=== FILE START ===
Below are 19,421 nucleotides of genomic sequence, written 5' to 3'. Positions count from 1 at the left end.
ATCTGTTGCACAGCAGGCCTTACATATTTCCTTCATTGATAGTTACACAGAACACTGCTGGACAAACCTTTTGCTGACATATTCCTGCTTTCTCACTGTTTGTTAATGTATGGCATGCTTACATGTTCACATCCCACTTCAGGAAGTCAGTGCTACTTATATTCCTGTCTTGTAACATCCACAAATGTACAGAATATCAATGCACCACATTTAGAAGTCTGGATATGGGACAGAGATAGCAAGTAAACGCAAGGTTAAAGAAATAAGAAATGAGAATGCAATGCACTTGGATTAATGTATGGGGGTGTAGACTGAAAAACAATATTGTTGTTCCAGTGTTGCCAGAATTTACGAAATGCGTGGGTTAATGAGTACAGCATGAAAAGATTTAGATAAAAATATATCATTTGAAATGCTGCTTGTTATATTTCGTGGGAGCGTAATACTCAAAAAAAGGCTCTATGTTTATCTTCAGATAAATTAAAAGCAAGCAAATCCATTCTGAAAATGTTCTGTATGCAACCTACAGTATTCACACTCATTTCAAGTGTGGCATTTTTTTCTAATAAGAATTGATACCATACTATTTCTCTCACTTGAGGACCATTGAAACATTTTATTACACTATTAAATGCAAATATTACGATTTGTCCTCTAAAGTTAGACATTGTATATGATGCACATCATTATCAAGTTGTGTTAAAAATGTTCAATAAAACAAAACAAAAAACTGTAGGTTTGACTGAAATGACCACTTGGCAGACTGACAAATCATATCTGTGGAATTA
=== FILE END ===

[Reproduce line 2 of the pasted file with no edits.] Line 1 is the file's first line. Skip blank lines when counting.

ATCTGTTGCACAGCAGGCCTTACATATTTCCTTCATTGATAGTTACACAGAACACTGCTGGACAAACCTTTTGCTGACATATTCCTGCTTTCTCACTGTTTGTTAATGTATGGCATGCTTACATGTTCACATCCCACTTCAGGAAGTCAGTGCTACTTATATTCCTGTCTTGTAACATCCACAAATGTACAGAATATCAATGCACCACATTTAGAAGTCTGGATATGGGACAGAGATAGCAAGTAAACGCAAGGTTAAAGAAATAAGAAATGAGAATGCAATGCACTTGGATTAATGTATGGGGGTGTAGACTGAAAAACAATATTGTTGTTCCAGTGTTGCCAGAATTTACGAAATGCGTGGGTTAATGAGTACAGCATGAAAAGATTTAGATAAAAATATATCATTTGAAATGCTGCTTGTTATATTTCGTGGGAGCGTAATACTCAAAAAAAGGCTCTATGTTTATCTTCAGATAAATTAAAAGCAAGCAAATCCATTCTGAAAATGTTCTGTATGCAACCTACAGTATTCACACTCATTTCAAGTGTGGCATTTTTTTCTAATAAGAATTGATACCATACTATTTCTCTCACTTGAGGACCATTGAAACATTTTATTACACTATTAAATGCAAATATTACGATTTGTCCTCTAAAGTTAGACATTGTATATGATGCACATCATTATCAAGTTGTGTTAAAAATGTTCAATAAAACAAAACAAAAAACTGTAGGTTTGACTGAAATGACCACTTGGCAGACTGACAAATCATATCTGTGGAATTA